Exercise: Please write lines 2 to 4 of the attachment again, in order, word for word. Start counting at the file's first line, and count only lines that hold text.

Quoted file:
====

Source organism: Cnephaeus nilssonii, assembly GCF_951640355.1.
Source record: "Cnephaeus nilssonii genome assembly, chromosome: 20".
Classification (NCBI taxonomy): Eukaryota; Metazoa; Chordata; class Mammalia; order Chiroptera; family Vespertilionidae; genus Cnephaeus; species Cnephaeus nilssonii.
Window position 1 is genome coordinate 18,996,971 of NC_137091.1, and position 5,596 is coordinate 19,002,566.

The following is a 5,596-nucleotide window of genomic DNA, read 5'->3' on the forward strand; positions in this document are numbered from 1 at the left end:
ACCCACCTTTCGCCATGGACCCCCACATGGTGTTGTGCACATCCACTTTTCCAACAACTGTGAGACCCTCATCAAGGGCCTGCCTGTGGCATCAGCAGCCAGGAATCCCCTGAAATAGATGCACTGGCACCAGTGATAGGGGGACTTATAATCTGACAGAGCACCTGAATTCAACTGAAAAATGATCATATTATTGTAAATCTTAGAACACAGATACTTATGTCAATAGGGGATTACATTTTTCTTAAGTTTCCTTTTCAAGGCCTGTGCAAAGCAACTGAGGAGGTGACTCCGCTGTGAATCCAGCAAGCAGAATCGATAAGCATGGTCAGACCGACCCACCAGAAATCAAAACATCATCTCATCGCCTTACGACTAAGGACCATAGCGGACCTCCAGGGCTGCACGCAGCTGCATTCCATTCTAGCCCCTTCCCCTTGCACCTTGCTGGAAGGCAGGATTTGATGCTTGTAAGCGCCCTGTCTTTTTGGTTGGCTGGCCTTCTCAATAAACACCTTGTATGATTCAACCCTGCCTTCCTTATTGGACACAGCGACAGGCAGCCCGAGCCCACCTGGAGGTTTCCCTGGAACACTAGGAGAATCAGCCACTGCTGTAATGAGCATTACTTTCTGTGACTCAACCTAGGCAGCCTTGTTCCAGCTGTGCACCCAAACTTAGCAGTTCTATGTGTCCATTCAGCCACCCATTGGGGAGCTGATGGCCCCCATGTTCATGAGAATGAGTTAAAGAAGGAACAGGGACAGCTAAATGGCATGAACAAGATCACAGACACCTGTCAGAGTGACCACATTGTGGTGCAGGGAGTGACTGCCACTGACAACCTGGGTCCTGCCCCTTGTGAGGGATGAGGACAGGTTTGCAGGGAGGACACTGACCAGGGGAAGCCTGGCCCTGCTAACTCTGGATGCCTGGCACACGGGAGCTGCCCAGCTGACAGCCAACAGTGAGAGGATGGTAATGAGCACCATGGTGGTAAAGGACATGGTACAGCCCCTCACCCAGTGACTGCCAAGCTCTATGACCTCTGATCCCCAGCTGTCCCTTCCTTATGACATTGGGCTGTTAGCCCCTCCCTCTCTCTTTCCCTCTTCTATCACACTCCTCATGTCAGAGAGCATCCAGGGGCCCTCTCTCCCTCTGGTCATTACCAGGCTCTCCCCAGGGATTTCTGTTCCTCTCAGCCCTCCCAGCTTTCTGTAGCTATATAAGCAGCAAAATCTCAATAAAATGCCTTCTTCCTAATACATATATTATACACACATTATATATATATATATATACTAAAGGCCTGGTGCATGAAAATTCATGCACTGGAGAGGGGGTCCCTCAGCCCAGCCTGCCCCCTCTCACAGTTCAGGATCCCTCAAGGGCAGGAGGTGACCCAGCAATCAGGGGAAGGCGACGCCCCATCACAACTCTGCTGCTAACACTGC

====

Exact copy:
Source record: "Cnephaeus nilssonii genome assembly, chromosome: 20".
Classification (NCBI taxonomy): Eukaryota; Metazoa; Chordata; class Mammalia; order Chiroptera; family Vespertilionidae; genus Cnephaeus; species Cnephaeus nilssonii.
Window position 1 is genome coordinate 18,996,971 of NC_137091.1, and position 5,596 is coordinate 19,002,566.